Fig. 2
figure 2

Nephroureterectomy specimen showing a solid tumor measuring 20 × 13 mm with a yellowish->white cut surface (A: black arrow). The pathological findings showed interlacing fascicular growth of spindle cells (B) [hematoxylin and eosin (HE) ×100]. Immunohistological findings showing positive staining for α-smooth muscle actin (SMA) (C) and h-caldesmon (D), and negative staining for human melanin black (HMB) 45 (E) (×100)

Histopathological findings showed an increase in spindle cells with an interlacing fascicular pattern, mild nuclear atypia, and no mitotic figures (Fig. 2B). Because immunostaining showed α‐smooth muscle actin (SMA) (+) (Fig. 2C), h-caldesmon (+) (Fig. 2D), S-100 (−), C-KIT (−), cytokeratin (−), Melan-A (−), and human melanin black (HMB) 45 (−) (Fig. 2E), it was diagnosed as a primary leiomyoma from the ureteral muscularis.

Neither recurrence nor occurrence of leiomyoma was found in the contralateral urinary tract and other genitourinary organs 16 months after surgery.


Nonepithelial benign ureteral tumors of mesodermal origin are rare, and primary ureteral leiomyomas are even rarer [1]. According to our research, only 14 cases have been reported since the first report published by Leighton et al. in 1955 [2,3,4,5,6,7,8,9,10,11,12,13,14,15], making the present patient the 15th (Table 1). Apart from one patient being an infant, most of the patients were aged between 30 and 60 years (average age 41 years), including the present case, aged 51 years. The lesions were located in the right ureter in seven, left in seven, and bilaterally in one. Nine patients were men, and six were women. The site of the lesion was upper, middle, and lower parts in eight, two, and five, respectively. There were no significant differences in the sex, lesion location, and site of development. The tumor sizes of the 12 cases described ranged from 2 to 120 mm (average size 37.5 mm), and were also various.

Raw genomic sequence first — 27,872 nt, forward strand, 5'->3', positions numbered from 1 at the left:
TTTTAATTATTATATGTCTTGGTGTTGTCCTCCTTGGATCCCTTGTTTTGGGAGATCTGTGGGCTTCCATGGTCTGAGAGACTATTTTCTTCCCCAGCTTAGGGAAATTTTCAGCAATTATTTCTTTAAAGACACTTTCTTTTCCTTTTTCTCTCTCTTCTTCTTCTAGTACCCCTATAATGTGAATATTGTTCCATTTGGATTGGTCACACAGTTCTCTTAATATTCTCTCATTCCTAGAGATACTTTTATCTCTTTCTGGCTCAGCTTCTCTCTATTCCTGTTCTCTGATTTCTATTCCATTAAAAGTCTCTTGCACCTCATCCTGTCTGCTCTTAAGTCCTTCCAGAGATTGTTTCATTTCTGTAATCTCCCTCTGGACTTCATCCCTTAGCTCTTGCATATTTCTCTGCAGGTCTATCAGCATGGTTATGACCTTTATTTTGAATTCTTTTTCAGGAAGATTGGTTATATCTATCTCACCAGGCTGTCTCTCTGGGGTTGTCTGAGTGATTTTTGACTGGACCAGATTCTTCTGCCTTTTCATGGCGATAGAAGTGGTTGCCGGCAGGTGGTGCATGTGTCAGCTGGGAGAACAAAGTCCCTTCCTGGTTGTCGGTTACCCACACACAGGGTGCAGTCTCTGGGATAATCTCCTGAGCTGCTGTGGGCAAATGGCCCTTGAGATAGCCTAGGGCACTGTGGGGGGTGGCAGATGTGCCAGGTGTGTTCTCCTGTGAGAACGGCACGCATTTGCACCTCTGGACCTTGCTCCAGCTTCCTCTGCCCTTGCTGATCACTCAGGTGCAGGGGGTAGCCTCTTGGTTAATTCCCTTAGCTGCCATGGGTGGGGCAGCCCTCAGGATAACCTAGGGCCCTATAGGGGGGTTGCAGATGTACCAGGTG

Table 1 Reports of ureteral leiomyoma after 1955

Although the increasing use of laparoscopic morcellation techniques for hysterectomy and management of fibroids has been associated with reports of intraperitoneal seeding and growth of intraperitoneal daughter fibroids [16], and Kho et al. described the increased use of laparoscopic treatments for fibroids, with either myomectomy or morcellation of the fibroids, or laparoscopic hysterectomy with morcellation, secondary leiomyoma of the ureter, which grows from the extraureteral wall, may become a more common disease in the coming years [17].